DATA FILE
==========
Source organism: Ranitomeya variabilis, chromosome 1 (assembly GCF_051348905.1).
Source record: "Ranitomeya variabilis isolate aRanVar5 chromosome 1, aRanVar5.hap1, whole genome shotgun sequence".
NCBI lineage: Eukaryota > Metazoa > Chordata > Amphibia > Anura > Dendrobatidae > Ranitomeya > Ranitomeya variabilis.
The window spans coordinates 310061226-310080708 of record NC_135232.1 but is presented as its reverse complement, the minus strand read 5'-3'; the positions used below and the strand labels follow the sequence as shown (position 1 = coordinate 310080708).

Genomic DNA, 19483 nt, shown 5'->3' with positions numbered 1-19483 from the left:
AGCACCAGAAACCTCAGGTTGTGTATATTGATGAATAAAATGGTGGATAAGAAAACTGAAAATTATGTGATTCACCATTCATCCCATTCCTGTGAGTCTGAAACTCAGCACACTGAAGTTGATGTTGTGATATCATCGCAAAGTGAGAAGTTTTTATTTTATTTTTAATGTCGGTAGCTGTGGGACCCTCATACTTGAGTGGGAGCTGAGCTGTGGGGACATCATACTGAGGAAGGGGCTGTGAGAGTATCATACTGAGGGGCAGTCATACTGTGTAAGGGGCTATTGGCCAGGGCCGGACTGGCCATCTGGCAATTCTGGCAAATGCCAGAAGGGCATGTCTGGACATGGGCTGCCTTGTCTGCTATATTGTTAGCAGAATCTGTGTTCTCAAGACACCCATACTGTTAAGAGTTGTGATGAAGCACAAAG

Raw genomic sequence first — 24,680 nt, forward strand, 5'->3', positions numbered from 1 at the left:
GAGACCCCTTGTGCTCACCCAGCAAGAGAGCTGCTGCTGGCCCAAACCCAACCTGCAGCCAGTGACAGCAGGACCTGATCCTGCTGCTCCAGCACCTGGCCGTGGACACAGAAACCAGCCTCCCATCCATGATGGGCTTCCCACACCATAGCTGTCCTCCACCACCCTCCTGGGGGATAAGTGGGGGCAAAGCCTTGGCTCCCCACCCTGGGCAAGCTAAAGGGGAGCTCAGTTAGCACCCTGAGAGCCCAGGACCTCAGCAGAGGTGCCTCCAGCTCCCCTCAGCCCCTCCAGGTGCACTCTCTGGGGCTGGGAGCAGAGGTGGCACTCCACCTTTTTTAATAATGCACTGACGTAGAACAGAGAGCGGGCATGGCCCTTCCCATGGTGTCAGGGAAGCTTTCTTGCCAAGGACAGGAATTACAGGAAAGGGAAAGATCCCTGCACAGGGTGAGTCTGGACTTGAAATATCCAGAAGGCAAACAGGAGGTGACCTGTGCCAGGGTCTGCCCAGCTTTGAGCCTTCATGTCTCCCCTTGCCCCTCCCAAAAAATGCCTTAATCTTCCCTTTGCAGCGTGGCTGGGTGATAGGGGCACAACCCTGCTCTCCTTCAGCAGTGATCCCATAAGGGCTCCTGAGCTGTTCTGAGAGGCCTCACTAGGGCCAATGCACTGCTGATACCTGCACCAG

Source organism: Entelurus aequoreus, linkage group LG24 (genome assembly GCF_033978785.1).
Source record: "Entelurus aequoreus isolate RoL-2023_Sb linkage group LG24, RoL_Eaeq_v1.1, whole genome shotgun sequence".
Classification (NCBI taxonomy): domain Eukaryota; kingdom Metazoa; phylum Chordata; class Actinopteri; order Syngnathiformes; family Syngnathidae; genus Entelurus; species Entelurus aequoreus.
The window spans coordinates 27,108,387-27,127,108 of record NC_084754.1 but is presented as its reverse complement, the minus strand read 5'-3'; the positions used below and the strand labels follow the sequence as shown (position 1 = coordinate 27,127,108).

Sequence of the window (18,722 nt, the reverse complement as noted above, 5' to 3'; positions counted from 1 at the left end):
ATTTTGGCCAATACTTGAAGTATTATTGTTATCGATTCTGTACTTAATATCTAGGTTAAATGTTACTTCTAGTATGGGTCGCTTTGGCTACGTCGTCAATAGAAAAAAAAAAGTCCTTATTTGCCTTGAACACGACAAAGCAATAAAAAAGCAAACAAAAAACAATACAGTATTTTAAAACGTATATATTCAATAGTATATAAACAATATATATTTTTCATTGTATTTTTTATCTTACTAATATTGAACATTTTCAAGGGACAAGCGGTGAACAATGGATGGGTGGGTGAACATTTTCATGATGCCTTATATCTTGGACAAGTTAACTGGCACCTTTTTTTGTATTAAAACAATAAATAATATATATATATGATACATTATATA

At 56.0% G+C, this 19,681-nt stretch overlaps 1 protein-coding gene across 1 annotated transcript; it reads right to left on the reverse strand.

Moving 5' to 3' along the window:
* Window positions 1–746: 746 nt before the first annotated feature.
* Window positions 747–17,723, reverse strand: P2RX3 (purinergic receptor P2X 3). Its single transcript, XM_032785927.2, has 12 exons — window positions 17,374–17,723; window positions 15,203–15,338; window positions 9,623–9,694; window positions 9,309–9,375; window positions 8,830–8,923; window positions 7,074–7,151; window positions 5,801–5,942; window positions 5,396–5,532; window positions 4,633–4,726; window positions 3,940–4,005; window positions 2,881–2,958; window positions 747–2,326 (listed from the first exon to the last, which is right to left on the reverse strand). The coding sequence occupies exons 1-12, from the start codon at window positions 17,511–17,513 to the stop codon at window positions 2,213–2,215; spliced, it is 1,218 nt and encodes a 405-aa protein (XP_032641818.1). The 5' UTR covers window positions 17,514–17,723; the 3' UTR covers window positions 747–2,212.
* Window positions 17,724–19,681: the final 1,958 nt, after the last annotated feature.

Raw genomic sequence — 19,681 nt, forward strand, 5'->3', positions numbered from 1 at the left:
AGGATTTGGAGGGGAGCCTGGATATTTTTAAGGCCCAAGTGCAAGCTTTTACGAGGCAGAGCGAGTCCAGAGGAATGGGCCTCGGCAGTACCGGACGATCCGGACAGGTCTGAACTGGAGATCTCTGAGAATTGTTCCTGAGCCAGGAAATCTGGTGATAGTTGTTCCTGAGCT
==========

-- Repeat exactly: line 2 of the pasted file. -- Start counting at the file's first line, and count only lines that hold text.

Source record: "Ranitomeya variabilis isolate aRanVar5 chromosome 1, aRanVar5.hap1, whole genome shotgun sequence".